Nothing spoils race day like serious mechanical issues. It’s race season. Hopefully by now you’ve managed to moult off the worst of your thick winter coat to reveal the ripped and starving competitor that lurks within us all. Granted, this mythical uber-athlete is apparent in most other people who are not I – but I continue to live in hope.
Regardless of your form, or lack of it, you can at least turn up with your bike looking like it wants to go to the races. If you do this right it should look a lot like a trip to the spring racing carnival. You arrive in your best suit and trendy tie/revealing dress and fascinator. You leave the races looking slightly worse for wear. With that analogy in mind, pull your bike out of the garage (it belongs in the bike room, you fool), and make sure that she is ready for race day.
Get your bike properly serviced
If you can do this yourself, do it. Don’t talk about doing it, actually, do it. I’m not going to explain servicing here. If servicing your bike is not really your thing, then go find your friendly bike mechanic, take the Elizabethan collar off his head, ask him to stop licking himself and get your bike serviced. Once this is done, take your bike for a test ride before you pack it, just in case. It’s easier to fix things or alter adjustments to your preference before you fly off to a distant country to indulge your wildest tri fantasies. All the race prep information that we are about to discuss assumes that the bike is working properly.
Clean your bike
Nothing says ‘I’m ready to race’ quite like a clean bike. The old race stickers need to be removed within 56 hours of finishing a race. Ironman race stickers can be left on for 72 hours and the silver Kona sticker can remain forever. However, if you still have old race numbers, gel-vomit and other mank adorning your cockpit, shame on you. Go clean your bike. I get asked a lot about how to wash a bike – the same way you wash a dog. Warm soapy water and a sponge is a good start. No harsh chemicals and no high-pressure water are two rules you can take to the bank. That footage of the Tour de France where you see the the pro tour mechanics hitting the bikes with the high pressure blaster…those guys don’t pay for the bikes and they expect them to last about five weeks. Assuming you want your bike to last longer then five weeks means you will be nice to it.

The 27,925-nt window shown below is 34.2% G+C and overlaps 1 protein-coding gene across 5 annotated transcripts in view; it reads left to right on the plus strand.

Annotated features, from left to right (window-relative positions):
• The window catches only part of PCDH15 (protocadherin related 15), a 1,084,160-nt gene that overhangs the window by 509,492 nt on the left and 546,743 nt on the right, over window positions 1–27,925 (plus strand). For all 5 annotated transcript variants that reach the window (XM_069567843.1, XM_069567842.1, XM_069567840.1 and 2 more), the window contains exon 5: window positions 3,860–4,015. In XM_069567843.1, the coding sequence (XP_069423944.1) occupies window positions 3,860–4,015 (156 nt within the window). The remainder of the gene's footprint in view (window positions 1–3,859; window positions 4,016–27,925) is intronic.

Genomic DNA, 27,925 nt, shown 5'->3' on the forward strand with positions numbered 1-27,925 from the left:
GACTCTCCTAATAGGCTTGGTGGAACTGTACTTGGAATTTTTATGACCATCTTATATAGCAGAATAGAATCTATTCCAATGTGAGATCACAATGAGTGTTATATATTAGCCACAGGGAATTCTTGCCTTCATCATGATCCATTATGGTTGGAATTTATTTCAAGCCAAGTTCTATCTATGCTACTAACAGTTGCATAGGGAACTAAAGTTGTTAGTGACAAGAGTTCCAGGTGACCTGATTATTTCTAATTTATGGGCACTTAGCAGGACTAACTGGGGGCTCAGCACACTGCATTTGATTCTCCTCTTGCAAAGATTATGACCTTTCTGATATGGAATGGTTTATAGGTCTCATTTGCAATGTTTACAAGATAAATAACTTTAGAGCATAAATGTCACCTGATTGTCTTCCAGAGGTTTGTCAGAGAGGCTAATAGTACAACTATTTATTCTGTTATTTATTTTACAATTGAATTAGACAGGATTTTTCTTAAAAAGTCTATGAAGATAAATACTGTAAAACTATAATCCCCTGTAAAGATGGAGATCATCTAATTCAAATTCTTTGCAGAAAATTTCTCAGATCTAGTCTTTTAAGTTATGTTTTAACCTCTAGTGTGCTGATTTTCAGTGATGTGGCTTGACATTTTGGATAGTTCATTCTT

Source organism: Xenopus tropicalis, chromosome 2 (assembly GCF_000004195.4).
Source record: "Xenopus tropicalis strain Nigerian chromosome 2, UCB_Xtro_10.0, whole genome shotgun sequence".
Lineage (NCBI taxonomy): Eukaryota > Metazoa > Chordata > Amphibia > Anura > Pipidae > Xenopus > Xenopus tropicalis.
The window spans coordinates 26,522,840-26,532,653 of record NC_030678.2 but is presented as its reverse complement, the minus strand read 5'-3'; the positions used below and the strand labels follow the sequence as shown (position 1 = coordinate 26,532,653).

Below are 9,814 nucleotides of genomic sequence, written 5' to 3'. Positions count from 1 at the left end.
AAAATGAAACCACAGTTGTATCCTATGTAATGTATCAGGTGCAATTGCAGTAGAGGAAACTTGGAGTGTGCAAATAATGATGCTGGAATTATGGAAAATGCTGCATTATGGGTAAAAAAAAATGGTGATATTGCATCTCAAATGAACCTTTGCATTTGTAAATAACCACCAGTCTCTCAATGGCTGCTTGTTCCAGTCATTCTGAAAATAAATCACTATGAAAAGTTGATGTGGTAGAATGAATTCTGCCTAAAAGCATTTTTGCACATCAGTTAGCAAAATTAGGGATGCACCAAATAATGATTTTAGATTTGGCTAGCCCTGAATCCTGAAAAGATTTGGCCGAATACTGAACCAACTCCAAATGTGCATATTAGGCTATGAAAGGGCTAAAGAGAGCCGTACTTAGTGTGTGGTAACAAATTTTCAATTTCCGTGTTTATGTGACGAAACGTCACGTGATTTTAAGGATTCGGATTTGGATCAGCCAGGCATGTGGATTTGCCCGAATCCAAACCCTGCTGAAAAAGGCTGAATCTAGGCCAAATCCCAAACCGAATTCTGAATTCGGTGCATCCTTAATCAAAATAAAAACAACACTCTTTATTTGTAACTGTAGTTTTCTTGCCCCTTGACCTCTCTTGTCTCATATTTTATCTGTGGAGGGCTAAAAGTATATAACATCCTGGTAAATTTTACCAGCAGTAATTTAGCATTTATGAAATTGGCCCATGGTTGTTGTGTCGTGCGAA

Once you have washed the bike (I prefer to use shampoo rather than detergent), you can scrub the chain, cassette and chain rings with a light citrus de-greaser. You can get this from Bunnings. If you don’t have a cog brush, just use a soft nail-scrubbing brush. Your aim is to get all the sand, grit and old grease out of the chain. Once everything is sparkling, you should rinse the drivetrain really well and run the chain through a rag until it is bone dry. Next, get some light, good-quality bicycle oil and apply a single drop to each link in the chain. You can just squirt it on but it’s much more tantric if you apply it one drop at a time. Also, you will psyche your competitors out with your focused bicycle Zen. Once the oil is on the chain, run the chain through a clean rag until you have removed nearly all the oil. The chain should be shiny clean with just a hint of oil through the links. Aside from looking good, a clean chain with light lube reduces friction, saving you a few watts.
Race wheels and other stuff